Introduction to Business Valuation

Non-Financial Due-DiligenceValuing a business should not be put off to the last minute when a business is looking for an exit. Most business and finance professionals agree keeping valuation numbers current is a good idea. Using valuation as a measurable key performance indicator (KPI) allows the owner to continuously make changes that maximize value. Valuing a business frequently provides the owner several additional insights such as whether selling the business will provide sufficient funds to retire or whether merging a business is a better option to selling the business.

Overall, there are several reasons to value a business where buying or selling a business is the most important one. Reasons to value a business can be summarized as:

  • Keeping score of value created
  • Making changes continuously to maximize value
  • Facilitate business merger or sale
  • Division of assets within a family and estate planning
  • Tax planning and other disputes
  • Litigation
  • Keep track of valuation for retirement

Valuating small businesses is tricky because there is no central database that keeps track of all transactions. Therefore, valuing a business requires a lot of work and information. Both business buyers and business sellers need to value businesses. The business seller usually has completed valuation and has a price. Regardless of the business seller’s price, the buyer must independently value the business as well. Usually the business buyer will value the business a price that is lower than the asking price. If the two valuations are in the zone of probable agreement (ZOPA) then there is room to negotiate and potentially close the deal.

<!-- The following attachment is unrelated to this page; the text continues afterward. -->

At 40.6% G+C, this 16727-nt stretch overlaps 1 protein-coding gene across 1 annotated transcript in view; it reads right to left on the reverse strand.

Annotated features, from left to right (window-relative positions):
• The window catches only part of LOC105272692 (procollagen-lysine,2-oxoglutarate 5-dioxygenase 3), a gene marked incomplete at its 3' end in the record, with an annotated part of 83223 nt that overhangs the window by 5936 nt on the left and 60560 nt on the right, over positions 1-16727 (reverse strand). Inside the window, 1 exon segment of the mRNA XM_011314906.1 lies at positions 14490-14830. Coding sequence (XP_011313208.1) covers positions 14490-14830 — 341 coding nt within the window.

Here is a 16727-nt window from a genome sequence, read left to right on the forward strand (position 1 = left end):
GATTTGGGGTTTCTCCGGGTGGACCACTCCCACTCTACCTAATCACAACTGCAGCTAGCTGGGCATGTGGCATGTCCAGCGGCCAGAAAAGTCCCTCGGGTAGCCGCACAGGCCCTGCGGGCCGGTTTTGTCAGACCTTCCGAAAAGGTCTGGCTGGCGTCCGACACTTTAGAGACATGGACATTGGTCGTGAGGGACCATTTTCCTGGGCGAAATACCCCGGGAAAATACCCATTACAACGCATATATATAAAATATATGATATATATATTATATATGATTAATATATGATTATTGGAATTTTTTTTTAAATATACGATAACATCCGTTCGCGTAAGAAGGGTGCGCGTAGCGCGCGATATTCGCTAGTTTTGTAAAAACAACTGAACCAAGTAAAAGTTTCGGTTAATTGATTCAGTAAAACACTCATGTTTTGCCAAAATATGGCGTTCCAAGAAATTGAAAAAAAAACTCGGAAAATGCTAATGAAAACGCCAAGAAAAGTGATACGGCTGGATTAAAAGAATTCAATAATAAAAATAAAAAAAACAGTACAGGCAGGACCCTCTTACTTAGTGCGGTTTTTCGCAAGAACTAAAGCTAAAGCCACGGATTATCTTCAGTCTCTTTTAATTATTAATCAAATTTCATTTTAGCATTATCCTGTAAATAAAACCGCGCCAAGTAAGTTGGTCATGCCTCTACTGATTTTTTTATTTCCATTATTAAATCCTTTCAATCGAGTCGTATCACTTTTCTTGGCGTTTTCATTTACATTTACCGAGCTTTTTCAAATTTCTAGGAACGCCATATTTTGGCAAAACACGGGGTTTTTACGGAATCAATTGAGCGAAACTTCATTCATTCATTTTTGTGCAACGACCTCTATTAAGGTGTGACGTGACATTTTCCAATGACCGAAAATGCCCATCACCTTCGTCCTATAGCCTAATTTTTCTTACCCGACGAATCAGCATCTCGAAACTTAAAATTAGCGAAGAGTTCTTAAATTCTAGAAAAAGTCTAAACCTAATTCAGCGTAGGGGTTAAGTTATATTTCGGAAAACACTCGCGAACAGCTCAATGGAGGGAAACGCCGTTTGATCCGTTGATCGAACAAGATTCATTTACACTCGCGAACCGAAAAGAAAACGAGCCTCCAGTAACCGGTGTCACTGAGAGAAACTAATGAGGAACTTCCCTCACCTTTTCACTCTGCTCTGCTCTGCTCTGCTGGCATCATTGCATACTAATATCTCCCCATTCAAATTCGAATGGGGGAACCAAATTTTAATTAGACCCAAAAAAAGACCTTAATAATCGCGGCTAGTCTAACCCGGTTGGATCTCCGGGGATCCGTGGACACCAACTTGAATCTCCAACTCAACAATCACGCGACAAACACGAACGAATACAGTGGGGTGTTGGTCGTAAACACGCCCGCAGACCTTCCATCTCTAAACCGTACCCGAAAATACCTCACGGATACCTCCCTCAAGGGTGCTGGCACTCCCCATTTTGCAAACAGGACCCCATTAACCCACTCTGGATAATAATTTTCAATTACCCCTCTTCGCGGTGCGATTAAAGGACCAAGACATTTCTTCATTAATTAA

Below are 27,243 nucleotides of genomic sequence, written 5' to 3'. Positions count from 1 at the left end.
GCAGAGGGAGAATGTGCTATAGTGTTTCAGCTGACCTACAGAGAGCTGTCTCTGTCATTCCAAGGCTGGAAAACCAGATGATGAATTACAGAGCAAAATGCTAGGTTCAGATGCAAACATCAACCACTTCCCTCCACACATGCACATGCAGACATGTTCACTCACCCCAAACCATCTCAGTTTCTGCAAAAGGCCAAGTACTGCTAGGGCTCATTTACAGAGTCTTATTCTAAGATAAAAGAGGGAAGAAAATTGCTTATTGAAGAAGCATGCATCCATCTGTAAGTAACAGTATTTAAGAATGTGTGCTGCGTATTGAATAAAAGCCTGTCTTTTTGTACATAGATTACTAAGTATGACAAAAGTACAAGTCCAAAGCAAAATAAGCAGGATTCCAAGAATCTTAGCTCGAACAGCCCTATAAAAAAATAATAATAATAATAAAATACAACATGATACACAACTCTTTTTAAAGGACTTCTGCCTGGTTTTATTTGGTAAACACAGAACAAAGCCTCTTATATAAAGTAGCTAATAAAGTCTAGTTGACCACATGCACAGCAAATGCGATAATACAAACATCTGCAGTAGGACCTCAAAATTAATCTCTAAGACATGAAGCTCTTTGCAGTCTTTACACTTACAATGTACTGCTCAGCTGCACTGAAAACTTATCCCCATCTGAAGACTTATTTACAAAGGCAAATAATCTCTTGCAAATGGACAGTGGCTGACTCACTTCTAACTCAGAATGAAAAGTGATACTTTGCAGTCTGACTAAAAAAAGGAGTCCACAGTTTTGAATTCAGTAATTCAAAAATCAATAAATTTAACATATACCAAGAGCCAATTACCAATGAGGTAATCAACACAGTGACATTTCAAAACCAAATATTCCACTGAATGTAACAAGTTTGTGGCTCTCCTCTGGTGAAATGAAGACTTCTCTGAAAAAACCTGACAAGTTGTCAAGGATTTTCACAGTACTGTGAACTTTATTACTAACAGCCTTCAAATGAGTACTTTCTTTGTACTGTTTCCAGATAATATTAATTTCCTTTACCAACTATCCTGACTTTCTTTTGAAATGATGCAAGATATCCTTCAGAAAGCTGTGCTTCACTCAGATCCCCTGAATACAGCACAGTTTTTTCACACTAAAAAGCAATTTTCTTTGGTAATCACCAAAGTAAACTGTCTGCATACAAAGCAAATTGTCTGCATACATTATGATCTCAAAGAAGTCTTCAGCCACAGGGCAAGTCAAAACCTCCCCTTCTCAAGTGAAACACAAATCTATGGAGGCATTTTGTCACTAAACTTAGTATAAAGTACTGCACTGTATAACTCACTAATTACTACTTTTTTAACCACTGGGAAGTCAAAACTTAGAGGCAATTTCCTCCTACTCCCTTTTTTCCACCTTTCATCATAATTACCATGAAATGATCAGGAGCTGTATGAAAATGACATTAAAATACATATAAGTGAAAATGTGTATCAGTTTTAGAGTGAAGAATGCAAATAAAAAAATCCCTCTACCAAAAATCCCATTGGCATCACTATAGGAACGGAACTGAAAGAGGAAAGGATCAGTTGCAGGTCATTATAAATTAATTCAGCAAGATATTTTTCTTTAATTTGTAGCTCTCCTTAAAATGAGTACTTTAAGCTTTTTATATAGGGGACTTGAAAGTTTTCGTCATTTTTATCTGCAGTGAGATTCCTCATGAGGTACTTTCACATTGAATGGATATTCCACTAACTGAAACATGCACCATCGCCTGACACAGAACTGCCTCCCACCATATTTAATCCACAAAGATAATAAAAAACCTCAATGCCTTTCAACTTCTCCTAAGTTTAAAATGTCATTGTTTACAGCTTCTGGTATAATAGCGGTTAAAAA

Collecting this information for a business valuation starts from understanding the industry to conducting detailed financial analysis of the company’s financial statements. For industry analysis the evaluator must determine if the industry is growing or declining and how well the business is positioned within the industry. The evaluator must also complete competitive analysis using Porter’s five force analysis. Other elements of due – diligence includes quantifying the addressable market and current market share of the business.

There are several valuation methods one can use to determine the intrinsic value of a company. These valuation techniques are broadly classified as Asset value methods, Earnings value methods and Market Value based methods. The valuation methods listed above are based on discounting future cash flow, discounting future earnings and using industry specific multipliers. Corporate financial statements including the tax returns are the best source for intrinsic valuation and buyers should ask for at-least five years of data before valuing businesses.

Companies should enlist valuation experts for business valuation. Valuation experts can also help business owner’s benchmark against industry best practices and performance. Experts in business valuation fall in one of the following areas:

  • Business brokers
  • Certified appraisers and valuation experts
  • Forensic accountants
  • Attorneys and lawyers

Business owners tend to resist getting their business valued by a professional because of the cost involved. So, while it is important for business professionals to learn how to continuously value their business informally and they must also value their business formally.